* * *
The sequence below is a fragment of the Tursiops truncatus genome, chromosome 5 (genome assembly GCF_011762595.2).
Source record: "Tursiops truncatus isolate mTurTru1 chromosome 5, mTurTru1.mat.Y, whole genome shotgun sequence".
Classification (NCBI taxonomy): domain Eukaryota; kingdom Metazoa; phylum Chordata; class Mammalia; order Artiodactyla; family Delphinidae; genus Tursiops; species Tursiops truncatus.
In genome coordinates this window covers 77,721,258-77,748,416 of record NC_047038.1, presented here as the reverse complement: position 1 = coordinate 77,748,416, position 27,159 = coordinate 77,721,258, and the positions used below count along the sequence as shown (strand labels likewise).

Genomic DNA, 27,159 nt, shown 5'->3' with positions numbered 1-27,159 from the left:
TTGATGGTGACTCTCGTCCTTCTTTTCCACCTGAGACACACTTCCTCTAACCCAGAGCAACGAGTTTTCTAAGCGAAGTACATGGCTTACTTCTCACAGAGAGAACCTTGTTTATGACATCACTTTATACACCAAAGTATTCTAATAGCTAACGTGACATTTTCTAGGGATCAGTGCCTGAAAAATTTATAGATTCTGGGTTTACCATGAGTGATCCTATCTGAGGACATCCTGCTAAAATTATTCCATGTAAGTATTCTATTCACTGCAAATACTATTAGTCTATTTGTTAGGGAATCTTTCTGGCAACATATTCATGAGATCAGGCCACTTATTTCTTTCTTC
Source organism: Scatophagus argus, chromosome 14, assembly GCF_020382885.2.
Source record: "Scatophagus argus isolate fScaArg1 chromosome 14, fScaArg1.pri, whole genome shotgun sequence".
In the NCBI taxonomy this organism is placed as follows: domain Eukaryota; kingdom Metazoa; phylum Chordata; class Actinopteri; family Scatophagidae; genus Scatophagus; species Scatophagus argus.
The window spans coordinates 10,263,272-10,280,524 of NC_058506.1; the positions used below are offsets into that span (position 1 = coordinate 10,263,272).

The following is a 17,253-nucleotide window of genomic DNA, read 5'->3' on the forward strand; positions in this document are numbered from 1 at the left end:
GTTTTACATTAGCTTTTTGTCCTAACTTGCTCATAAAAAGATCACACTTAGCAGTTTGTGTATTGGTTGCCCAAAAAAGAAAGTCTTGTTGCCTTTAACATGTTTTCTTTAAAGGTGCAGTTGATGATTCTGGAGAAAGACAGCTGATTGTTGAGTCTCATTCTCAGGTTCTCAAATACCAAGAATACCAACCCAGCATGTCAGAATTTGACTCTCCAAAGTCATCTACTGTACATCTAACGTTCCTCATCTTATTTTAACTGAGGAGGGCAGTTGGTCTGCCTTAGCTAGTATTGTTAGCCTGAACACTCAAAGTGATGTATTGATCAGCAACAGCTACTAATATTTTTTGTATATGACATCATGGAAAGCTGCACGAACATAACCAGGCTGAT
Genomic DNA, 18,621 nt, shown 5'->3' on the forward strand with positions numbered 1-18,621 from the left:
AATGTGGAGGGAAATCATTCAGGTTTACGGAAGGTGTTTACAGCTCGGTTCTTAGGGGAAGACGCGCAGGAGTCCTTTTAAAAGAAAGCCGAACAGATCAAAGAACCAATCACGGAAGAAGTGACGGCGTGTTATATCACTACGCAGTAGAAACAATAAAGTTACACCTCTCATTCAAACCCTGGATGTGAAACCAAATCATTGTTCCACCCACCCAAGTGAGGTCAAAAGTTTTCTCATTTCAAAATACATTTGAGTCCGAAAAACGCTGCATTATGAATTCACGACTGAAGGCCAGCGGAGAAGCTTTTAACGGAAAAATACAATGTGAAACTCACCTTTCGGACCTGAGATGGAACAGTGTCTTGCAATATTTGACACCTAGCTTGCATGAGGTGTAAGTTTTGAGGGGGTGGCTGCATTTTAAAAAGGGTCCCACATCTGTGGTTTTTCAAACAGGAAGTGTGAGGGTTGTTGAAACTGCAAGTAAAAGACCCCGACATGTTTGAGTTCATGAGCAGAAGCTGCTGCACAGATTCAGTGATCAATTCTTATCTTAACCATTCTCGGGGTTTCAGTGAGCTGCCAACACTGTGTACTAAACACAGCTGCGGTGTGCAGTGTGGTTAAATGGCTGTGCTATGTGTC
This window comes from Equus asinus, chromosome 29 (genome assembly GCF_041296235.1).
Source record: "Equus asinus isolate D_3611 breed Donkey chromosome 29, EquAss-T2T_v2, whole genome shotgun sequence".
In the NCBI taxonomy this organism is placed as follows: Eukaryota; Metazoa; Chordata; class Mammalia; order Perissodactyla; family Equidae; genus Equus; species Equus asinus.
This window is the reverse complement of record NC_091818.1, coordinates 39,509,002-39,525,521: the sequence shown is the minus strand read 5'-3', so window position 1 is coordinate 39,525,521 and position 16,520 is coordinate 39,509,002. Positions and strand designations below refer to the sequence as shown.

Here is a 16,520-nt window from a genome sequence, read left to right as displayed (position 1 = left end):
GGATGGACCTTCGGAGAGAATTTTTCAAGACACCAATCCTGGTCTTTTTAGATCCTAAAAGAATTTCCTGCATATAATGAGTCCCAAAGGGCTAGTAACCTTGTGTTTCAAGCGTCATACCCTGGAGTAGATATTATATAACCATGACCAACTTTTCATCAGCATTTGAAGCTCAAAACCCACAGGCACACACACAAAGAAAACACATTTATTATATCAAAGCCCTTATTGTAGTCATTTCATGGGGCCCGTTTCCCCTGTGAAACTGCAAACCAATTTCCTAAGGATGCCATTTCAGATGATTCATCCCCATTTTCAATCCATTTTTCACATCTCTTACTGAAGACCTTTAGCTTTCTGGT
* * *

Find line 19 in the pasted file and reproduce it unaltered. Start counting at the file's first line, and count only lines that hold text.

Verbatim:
Here is a 16,520-nt window from a genome sequence, read left to right as displayed (position 1 = left end):